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Making the Most of Summer

Laura Leibman

Summer: that glorious time when everything seems possible. Freed from the pressures of daily teaching and endless committee meetings, I can travel to archives, visit family, and finish the article I’ve dreamt of all spring term.

Yet more often than not, summer disappoints. Like many people with young children, I work extremely well when I have very little time to get things done. I am efficient by necessity, because I never know when I’ll have another free half hour. Moreover, I cannot guarantee that by 9 pm when the children are asleep, I will be sentient enough to speak, let alone write a sentence. But when faced with summer’s empty schedule, my productivity often lags. Too much time can be as debilitating as too little. Here are some strategies I have found for conquering summer:

1. Legitimate rest. Apparently our brains need downtime. As cartoonist Scott Adams notes in “The Heady Thrill of Having Nothing to Do,” boredom is key to creativity and innovation. Scheduling substantial time to rest at the start of your summer will produce better scholarship.

2. Join a support group or make your own. Writing groups make you accountable to others, help you set deadlines, and give you a place to brainstorm about how to get past roadblocks. For those who are willing to pay for extra accountability, there are online groups like Academic Ladder and the Professor is in. Alternatively you can create your own group by asking motivated colleagues to join forces. Want to connect with people at other institutions? Go To Meeting and Skype work well for connecting with big and small groups respectively.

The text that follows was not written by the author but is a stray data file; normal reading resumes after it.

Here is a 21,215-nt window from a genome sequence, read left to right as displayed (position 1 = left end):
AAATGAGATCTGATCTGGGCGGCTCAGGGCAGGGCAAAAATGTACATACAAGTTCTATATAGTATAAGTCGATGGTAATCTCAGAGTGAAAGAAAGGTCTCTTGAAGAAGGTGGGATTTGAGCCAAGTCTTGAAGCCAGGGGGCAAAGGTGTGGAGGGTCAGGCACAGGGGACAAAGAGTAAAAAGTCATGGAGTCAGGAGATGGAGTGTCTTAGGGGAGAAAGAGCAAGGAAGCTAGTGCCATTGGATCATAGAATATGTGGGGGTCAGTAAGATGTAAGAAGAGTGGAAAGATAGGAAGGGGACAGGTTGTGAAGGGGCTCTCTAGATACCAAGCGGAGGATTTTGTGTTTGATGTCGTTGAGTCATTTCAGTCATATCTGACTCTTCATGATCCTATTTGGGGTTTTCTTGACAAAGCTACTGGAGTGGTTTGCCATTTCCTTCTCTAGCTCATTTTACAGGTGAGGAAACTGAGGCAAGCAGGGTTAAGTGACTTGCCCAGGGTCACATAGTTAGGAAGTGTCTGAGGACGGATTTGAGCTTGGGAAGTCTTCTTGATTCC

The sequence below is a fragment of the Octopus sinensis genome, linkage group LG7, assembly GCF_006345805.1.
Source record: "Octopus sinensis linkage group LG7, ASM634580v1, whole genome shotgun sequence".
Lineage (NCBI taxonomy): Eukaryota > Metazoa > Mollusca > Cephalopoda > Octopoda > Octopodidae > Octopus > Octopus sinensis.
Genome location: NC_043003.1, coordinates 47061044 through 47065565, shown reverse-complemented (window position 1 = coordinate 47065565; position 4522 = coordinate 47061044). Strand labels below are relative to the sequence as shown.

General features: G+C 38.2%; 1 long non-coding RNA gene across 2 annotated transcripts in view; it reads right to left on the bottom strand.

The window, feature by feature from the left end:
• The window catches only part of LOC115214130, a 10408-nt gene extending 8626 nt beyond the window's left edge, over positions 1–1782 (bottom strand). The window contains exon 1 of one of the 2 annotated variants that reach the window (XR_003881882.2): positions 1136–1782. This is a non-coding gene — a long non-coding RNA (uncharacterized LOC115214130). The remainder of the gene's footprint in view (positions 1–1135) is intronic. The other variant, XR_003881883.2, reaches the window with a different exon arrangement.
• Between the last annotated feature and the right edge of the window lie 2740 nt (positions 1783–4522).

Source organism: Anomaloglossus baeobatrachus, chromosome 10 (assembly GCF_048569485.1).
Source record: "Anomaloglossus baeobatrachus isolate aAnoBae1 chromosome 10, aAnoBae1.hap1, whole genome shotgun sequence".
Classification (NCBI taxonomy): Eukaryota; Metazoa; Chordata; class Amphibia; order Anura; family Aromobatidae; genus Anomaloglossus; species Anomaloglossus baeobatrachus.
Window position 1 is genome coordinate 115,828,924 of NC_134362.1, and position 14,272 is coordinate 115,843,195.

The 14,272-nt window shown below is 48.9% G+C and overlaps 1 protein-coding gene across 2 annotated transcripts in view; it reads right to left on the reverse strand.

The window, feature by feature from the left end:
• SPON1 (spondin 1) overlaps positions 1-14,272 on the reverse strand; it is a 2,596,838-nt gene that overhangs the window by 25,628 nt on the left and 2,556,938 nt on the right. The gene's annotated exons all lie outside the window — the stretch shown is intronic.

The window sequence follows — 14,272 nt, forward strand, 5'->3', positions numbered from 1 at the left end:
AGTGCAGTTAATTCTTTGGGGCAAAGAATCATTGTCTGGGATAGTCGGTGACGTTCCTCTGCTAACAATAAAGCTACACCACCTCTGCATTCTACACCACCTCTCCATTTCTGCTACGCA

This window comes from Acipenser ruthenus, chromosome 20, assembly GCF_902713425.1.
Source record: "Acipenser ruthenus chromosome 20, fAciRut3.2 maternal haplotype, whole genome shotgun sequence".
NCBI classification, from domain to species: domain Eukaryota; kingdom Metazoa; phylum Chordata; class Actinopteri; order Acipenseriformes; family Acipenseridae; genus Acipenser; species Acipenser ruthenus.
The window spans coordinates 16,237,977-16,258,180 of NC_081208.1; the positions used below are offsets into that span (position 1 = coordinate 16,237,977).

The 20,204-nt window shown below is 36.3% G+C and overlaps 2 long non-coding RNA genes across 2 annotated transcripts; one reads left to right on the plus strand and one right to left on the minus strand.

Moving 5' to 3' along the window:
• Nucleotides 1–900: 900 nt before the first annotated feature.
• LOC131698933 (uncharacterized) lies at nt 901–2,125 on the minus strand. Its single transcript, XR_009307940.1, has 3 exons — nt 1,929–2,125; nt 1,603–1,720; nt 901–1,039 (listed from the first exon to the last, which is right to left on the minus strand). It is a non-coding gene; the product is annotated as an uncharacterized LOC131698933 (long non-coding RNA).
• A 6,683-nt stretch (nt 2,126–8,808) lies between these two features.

3. Structure the void. One quick fix is Wendy Belcher’s Writing Your Journal Article in 12 Weeks. Using her schedule of weekly tasks, I can map out my work for the summer in a systematic way. Since I usually have more than twelve weeks off, I can schedule downtime for family vacations. If I have an unproductive day, I use the Pomodoro technique to make sure I take breaks and stay on track.

4. Set yourself up to succeed. I used to spend much of August beating myself up for what I hadn’t accomplished that summer. In retrospect, I realize no human being could actually have done as much as I expected. Set realistic goals and reward yourself when you meet them.

5. Don’t fetishize writing. Doing more informal writing and presenting throughout the year can help you write more quickly and efficiently when summer arrives. I find writing a monthly post for a group blog and taking part in weekly Toastmasters meetings has upped my creativity and productivity in other arenas.

6. Learn to say no, or at least “well maybe.” Do you self sabotage by trying to please others or by taking on irrelevant projects? Give yourself at least twenty-four hours to consider whether how much time the request will take and if it is actually worth it. In the meantime, send the person a note thanking them for the opportunity and let them know when you will get back to them.

This summer I am filled with optimism. I am enjoying connecting with like-minded people, I am working on a project I love, and I am trying to use--not fill--my time. The people in my writing group lift up my spirits and inspire me to think harder. I hope to accomplish big things, one small thing at a time.

Works Cited

Adams, Scott. “The Heady Thrill of Having Nothing to Do” Wall Street Journal. August 6, 2011.

Belcher, Wendy. Writing Your Journal Article in 12 Weeks: A Guide to Academic Publishing Success. Thousand Oaks, CA: SAGE, 2009.

Laura Leibman is professor of English and Humanities at Reed College.